Holding Hands Can be a Natural Painkiller

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February 14, 2006 | 12,152 views

The first study of how human touch affects neural stress response indicates that married women who hold their husbands' hands feel instant relief from extremely stressful situations.

The effect was visible in scans of brain areas that register emotional and physical alarm.

Emotional Distress Reduced

Sixteen happily married couples, all screened for their compatibility, were tested. Female patients were placed inside an MRI machine, aware they would receive periodic but mild shocks to an ankle. Brain images showed all the signs of emotional distress, but it diminished significantly when a husband touched his wife's hand.

The Closer, the Better

Women received more relief from a husband's touch than from a stranger's, which may be part of the explanation for the well-known truth that married men and women tend to be healthier than those who are unmarried.

Couples with an extremely close relationship, as judged by the result of a questionnaire, experienced the greatest effects, even reducing sensations of physical pain.

Withdrawal of Touch

This also may explain why the withdrawal of affectionate touch can be so upsetting. Rejection registers in the brain in a way similar to an electric shock. Physical problems, such as blisters, also tend to last longer during marital strife.



Something as simple as a human touch can make all the difference when it comes to healing. Of course, married couples, particularly the happier ones, enjoy this and many other health benefits just by being together.

These results certainly support a study I posted last year about one's healing properties being slowed, in part, due to marital conflicts. Just a great example of your body's ability to adjust the way it reacts to pain.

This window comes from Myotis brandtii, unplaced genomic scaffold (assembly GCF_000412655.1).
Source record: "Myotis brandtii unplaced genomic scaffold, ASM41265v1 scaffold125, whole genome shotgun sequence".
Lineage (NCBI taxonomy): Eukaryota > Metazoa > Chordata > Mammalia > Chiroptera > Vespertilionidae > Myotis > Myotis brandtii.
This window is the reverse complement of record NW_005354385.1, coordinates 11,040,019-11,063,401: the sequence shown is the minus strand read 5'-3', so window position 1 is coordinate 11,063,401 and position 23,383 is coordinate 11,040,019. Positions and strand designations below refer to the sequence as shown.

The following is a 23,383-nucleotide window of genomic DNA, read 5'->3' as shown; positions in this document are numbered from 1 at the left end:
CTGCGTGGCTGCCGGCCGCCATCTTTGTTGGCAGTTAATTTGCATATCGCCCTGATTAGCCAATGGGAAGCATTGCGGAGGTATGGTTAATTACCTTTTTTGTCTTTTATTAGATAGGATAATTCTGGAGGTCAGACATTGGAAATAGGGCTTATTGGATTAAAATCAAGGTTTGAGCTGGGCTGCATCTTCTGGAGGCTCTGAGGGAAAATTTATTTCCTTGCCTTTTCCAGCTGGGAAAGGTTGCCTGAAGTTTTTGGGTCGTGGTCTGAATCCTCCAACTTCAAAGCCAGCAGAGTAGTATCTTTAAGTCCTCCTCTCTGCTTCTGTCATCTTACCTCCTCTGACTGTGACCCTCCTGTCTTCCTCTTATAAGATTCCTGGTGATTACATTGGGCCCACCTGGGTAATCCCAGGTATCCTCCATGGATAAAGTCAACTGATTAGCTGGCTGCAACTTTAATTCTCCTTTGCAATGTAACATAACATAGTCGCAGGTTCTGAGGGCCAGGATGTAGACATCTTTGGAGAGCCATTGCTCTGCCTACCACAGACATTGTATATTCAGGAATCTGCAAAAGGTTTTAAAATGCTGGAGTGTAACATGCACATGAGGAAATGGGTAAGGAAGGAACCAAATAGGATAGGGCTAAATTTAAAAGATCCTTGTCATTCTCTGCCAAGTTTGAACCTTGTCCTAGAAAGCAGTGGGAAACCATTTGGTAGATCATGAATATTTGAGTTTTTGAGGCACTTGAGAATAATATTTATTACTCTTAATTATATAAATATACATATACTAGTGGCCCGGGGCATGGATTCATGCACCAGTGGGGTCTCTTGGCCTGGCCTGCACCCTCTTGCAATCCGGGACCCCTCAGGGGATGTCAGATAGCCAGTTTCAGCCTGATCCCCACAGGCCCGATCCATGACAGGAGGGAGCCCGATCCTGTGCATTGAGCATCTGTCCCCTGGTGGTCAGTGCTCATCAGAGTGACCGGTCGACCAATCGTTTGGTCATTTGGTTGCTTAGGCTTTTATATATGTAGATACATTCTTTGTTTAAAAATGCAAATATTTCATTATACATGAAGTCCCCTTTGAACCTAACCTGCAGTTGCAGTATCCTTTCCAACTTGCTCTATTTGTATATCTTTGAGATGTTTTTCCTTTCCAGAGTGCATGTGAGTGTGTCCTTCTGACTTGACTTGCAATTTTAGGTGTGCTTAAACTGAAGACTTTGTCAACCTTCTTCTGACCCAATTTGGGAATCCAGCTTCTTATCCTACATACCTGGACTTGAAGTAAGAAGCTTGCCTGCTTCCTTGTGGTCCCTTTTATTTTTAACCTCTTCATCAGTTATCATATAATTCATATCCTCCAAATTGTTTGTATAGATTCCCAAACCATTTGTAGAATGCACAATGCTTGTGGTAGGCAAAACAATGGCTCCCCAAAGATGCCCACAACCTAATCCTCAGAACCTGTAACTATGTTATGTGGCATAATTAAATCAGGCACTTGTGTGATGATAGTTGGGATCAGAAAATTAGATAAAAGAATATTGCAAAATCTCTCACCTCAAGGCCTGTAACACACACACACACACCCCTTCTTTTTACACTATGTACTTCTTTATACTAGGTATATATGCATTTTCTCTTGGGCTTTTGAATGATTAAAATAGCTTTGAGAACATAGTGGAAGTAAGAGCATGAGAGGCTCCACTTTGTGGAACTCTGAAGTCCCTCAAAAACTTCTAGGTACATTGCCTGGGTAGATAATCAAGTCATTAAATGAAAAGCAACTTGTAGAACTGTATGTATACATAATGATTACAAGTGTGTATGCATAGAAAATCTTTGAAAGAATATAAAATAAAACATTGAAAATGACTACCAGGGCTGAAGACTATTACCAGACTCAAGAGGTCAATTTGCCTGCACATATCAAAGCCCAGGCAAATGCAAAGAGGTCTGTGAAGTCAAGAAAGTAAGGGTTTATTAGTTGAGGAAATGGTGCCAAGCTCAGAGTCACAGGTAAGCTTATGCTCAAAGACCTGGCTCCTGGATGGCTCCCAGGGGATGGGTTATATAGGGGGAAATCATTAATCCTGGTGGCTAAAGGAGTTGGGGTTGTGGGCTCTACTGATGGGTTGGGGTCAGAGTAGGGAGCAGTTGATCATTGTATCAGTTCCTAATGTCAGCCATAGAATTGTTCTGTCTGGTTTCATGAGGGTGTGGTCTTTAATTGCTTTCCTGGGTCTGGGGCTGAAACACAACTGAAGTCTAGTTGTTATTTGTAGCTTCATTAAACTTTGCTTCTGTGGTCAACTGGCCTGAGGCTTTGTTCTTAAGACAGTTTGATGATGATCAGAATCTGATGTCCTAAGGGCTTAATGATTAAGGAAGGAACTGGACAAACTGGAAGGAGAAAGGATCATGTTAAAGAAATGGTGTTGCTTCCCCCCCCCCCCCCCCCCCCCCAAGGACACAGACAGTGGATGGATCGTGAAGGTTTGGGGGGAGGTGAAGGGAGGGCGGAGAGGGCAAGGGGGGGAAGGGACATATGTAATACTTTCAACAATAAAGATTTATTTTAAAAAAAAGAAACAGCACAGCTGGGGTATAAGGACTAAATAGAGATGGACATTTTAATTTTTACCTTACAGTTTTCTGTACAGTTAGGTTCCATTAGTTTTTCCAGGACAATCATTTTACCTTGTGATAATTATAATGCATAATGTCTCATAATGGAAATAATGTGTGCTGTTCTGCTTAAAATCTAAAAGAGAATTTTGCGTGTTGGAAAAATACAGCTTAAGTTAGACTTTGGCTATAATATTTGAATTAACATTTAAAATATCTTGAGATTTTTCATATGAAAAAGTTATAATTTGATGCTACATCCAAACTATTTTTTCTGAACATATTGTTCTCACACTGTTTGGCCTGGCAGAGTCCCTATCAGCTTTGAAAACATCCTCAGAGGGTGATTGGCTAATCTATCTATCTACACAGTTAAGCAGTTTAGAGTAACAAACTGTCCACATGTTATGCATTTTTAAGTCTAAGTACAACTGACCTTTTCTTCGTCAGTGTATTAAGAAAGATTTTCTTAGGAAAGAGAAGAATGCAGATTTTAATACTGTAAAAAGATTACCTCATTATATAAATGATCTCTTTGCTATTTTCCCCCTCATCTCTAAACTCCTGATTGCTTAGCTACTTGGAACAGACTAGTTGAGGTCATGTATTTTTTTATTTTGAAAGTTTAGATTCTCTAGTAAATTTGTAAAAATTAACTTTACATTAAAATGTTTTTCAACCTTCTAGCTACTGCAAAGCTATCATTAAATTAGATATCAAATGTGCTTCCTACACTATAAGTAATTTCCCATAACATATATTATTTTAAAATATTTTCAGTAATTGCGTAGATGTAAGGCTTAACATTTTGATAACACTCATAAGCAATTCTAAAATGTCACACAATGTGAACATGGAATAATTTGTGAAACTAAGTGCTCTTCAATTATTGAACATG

Stress is a key factor in any illness and it plays a major role in the health of nearly every patient I see. To completely eliminate stress from your life is virtually impossible. Yet, if you don't learn how to deal with stress in a healthy way, a recent study shows how your brain may actually "rewire itself," altering its connections in such a way so it affects the way the brain functions.

So what can you do about it? The key is not to eliminate the stress itself but rather adjust your body's ability to tolerate it. I've found energy psychology tools, like the Emotional Freedom Technique (EFT), can be very useful to battle the dual effects of stress and depression.

And, there's no questioning the power of prayer either. So many studies have documented it and the science that proves its healing power is very solid. So solid, I believe it's criminally negligent for physicians not to recommend it.



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